_{ j }. Introducing

*r*

_{ j }=||

**x**

_{ t }−

**s**

_{ j }||

_{2}as a new unknown parameter, we can linearize (32) using the following squaring operation

*r*

_{ j }(

*M*=1) can be formulated as

**D**

_{2}=diag([⋯,

*r*

_{ i },⋯ ]

^{ T }),

*i*≠

*j*, and hence, \(\boldsymbol \Sigma _{\boldsymbol \epsilon _{2}}=4\sigma ^{2}\mathbf {D}_{2} \boldsymbol {\Gamma }_{j} \boldsymbol {\Gamma }_{j}^{T}\mathbf {D}_{2}^{T}\). Also, this SD-TDOA model has been commonly adopted in literature [14, 33, 47, 48, 49, 50, 51]. Among the TDOA localization techniques based on this model, the famous Chan algorithm [14], from which many others stem, is actually equivalent to some earlier works [52, 53, 54], where the unknown

*r*

_{ j }is simply removed by the OSP method. Again, note that the model noise (35a) is not white. Assuming

**D**

_{2}is perfectly known (as already explained for

**D**

_{1}, in practice,

**D**

_{2}should be iteratively estimated), we can whiten the model (34) as

where \(\mathbf {D}_{2}'\triangleq (\mathbf {D}_{2} \boldsymbol {\Gamma }_{j} \boldsymbol {\Gamma }_{j}^{T}\mathbf {D}_{2}^{T})^{-1/2}\) and the covariance matrix of **D**2′**ε**_{2} is now a scaled identity, i.e., \(\phantom {\dot {i}\!}\boldsymbol \Sigma _{\mathbf {D}_{2}' \boldsymbol \epsilon _{2}}=4\sigma ^{2}\mathbf {I}_{N-1}\). Finally, we split **A** _{2} into **A** _{2}=[**A**2′,**A**2″] with **A**2′ and **A**2″, respectively, containing the first *d* and the remaining columns. The relation between the whitened SD-TDOA model and the general model (1) is finally presented in Table 2.

##### 3.1.2.3 Numerical results:

*r*

_{0}based on the original model (24) [1, Chapter 3], since the TSE, SD-TOA, and SD-TDOA models all lose some information by ignoring some high-order terms. The root mean square error (RMSE) of the location estimate, which is defined as \(\sqrt {E[(\hat {\mathbf {x}}-\mathbf {x})^{2}]}\) in general, is used as a performance measure in this paper. From the numerical results in Fig. 2, we can draw the following conclusions.

- 1.For each model, the corresponding BLUEs yield the same performance as expected.Table 3
Acronyms of the estimators used in the localization simulations

Notations

Data models

Estimation methods

J-BLUE-TSE-TOA,

*k*=1White TSE model (25)

^{a},*M*=1Joint estimation (2)

OSP-BLUE-TSE-TOA,

*k*=1”

D-BLUE-TSE-TOA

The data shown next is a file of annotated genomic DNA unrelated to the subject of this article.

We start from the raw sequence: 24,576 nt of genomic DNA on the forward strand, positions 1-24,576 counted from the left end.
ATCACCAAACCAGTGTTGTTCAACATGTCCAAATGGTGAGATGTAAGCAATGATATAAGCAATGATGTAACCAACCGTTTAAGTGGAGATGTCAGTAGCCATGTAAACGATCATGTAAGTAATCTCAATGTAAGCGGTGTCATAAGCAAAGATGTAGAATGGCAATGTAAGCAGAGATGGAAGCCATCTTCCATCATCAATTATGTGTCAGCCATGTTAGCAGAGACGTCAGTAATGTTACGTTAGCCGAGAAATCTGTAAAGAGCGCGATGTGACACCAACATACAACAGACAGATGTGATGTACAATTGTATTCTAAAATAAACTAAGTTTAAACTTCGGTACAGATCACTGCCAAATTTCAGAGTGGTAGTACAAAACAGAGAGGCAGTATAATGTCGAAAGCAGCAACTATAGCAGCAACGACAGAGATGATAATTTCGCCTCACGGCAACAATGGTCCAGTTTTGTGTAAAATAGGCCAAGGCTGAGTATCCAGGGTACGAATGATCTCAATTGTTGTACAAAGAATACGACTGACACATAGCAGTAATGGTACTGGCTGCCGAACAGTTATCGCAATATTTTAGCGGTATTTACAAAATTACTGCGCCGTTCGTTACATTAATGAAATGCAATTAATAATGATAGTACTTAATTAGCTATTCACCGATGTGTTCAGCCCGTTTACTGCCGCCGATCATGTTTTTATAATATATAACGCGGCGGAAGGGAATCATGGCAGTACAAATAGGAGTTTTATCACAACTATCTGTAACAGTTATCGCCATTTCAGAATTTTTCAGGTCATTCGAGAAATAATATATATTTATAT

^{b},*k*=1”

Differential estimation (22)

D-LS-TSE-TOA

^{b},*k*=1”

LS estimator based on the unwhitened differential observations in (19)

J-LS-SD-TOA

Unwhitened SD-TOA model (29),

*M*=2LS estimator with correlated model noise

J-BLUE-SD-TOA

Whitened SD-TOA model (31b),

*M*=2Joint estimation (2)

OSP-BLUE-SD-TOA

”

D-BLUE-SD-TOA

”

Differential estimation (22)

J-LS-SD-TDOA

Unwhitened SD-TDOA model (34),

*M*=1LS estimator with correlated model noise

J-BLUE-SD-TDOA

Whitened SD-TDOA model (36b),

*M*=1Joint estimation (2)

OSP-BLUE-SD-TDOA

”

D-BLUE-SD-TDOA

”

Differential estimation (22)

J-LS-SD-RSS

Unwhitened SD-RSS model (40),

*M*=1LS estimator with correlated model noise

J-BLUE-SD-RSS

Whitened SD-RSS model (43b),

*M*=1Joint estimation (2)

OSP-BLUE-SD-RSS

”

D-LS-SD-RSS

^{c}”

LS estimator based on the unwhitened differential observations in (19)

D-BLUE-SD-RSS

^{c}”

Differential estimation (22)

- 2.
Without a proper whitening, it can be observed that the performance of the LS estimators deteriorates. The D-LS-TSE-TOA, J-LS-SD-TOA, and J-LS-SD-TDOA clearly perform worse than their corresponding BLUEs.

- 3.
The TSE model ignores \(\mathcal {O}((\mathbf {x}_{t}-\hat {\mathbf {x}}_{t}^{(k-1)})^{2})\) and accordingly suffers some information loss in modeling. However, the information loss can be reduced with a more accurate \(\hat {\mathbf {x}}_{t}^{(k-1)}\). Therefore, with more iterations, the BLUEs for the TSE model approach the CRLB, which is in fact the essence of the ML property.

- 4.
The SD-TOA model ignores \({n_{i}^{2}}, \forall i\) while the SD-TDOA model ignores \(n_{i,j}^{2}, \forall i, i \neq j\). Ignoring these terms will cause an increasing information loss as the measurement noise gets larger.

- 5.
Even though the BLUEs of the SD-TOA model outperform those of the SD-TDOA model in our simulation, we still cannot decide at this point which model is the best. This is because an optimal localization problem for the SD models should also include any dependence between the (nuisance) parameters, e.g., between

**x**_{ t }and \(||\mathbf {x}_{t}||_{2}^{2}\), between*r*_{0}and \({r_{0}^{2}}\) in**θ**_{1}, or between**x**_{ t }and*r*_{ j }in**θ**_{2}, which explains the huge gap between the CRLB and the BLUEs for the SD models. By contrast, the TSE model obviously does not have this kind of issue. Nevertheless, including these dependencies is beyond the scope of this paper and we will not further consider this. - 6.
In practice, both the TSE and SD methods require iterations to obtain an accurate location estimate. However, note that, even after serveral iterations, the estimators based on the SD models still need to cope with the abovementioned dependency issue. Therefore, in real life, one often combines those two models, i.e., one uses the TSE model with the J-LS-SD-TDOA or the J-LS-SD-TOA as an initialization.

- 7.
For the SD-TDOA model, ignoring the terms \(n_{i,j}^{2}, \forall i, i \neq j\) implies that the information loss depends on the reference choice of the differencing process in (32). However, this is only because of the SD modeling thereafter, not because of the differencing process itself. Note that, for any other differencing process in this paper, the reference index is not important as long as the model is properly whitened.